It was just four years ago that West Virginia lawmakers came up with a resolution to a threat by MARC to curtail rail service into West Virginia by settling on a plan that would require riders to pay a surcharge of $2 a day.
Just how permanent that solution was became evident earlier this year with MARC’s unveiling of one new plan and then another, both of which have been soundly rejected by passengers both here in West Virginia and in Maryland; indeed at a recent public hearing and an earlier one in January some attendees were almost lumpen in their behavior toward MARC officials on hand to receive feedback on the service’s proposals.
We reject the boorishness — MARC provides a service for which some profit above cost is anticipated, and owes nobody anything, least of all an explanation for proposed service changes, just as some of these folks for whom possible career changes might no longer necessitate utilizing MARC would owe the train service nothing if they suddenly discontinued riding. These riders are free to find new jobs locally, to begin commuting by car or simply move to Maryland.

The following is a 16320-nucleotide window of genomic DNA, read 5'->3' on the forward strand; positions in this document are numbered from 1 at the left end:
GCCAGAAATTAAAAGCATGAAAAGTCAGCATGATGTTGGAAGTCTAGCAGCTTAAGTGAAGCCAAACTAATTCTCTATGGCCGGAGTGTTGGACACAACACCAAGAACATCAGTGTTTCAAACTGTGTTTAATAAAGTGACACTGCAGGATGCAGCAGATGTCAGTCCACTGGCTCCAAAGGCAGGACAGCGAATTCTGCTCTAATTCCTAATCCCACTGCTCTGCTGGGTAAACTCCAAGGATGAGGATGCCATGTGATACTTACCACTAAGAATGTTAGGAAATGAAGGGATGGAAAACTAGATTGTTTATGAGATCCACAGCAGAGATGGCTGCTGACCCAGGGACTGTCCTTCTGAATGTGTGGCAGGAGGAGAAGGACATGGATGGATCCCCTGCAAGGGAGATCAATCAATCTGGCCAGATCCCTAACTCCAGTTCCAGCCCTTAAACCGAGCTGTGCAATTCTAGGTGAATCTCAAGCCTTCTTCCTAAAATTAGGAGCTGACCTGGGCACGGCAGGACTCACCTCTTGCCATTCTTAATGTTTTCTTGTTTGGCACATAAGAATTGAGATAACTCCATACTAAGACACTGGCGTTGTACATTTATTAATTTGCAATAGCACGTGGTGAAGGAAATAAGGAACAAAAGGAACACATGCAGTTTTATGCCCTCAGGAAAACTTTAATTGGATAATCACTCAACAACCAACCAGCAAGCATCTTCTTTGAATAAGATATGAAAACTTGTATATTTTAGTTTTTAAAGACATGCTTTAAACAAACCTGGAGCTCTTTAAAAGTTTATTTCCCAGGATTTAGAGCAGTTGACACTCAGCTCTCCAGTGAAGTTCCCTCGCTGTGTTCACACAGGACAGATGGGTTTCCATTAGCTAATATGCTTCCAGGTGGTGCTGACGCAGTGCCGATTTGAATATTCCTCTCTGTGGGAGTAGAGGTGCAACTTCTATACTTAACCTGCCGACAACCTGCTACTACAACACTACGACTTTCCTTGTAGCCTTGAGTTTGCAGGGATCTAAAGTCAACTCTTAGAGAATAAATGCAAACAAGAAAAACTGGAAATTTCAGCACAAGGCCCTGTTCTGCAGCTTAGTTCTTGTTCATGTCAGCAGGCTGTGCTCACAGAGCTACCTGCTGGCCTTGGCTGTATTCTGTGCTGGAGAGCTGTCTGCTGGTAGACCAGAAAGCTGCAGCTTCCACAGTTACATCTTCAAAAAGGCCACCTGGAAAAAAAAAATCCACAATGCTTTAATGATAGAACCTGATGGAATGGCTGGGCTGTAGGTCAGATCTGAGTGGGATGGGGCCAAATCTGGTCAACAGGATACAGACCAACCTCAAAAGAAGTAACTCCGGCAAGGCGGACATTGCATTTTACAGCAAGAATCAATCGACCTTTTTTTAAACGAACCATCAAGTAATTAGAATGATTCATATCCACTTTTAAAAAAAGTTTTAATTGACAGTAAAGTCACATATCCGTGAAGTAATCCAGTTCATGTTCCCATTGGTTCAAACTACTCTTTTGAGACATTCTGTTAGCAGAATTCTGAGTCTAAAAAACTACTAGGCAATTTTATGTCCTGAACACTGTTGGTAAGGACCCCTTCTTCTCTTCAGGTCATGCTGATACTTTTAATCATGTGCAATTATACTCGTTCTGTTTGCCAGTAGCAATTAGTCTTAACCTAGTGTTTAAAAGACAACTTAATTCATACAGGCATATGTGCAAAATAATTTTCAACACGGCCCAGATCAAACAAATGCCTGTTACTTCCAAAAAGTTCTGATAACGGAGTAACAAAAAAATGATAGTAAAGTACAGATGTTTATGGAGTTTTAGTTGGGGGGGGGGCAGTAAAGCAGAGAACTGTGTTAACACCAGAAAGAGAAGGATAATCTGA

But the fact that they have chosen to make West Virginia their home compels us to side with their argument that state lawmakers should do more than require that riders assume the full burden for their commutes. These West Virginians, many longtime state residents, help maintain the Eastern Panhandle’s economy through housing and business growth; they contribute to tax coffers in the form of property and sales tax revenue and they enrich the region by virtue of their contributions to our civic and political life.
But as Sen. Herb Snyder argues, all that is meaningless to Maryland’s MARC service given that West Virginia has no formal say, and is no formal stakeholder in the process so long as it is content to require that area riders pick up the cost of service individually. Snyder’s proposal— to offer $700,000 in tax credits to CSX that it would pass on to MARC — would inject West Virginia into the process in a way that it currently isn’t and help to make the state a partner in its own passenger rail service.
Whether it’s this plan or another one that ultimately gets adopted, we think it’s time this state recognize its own interests in ensuring MARC service remains a viable option for area residents.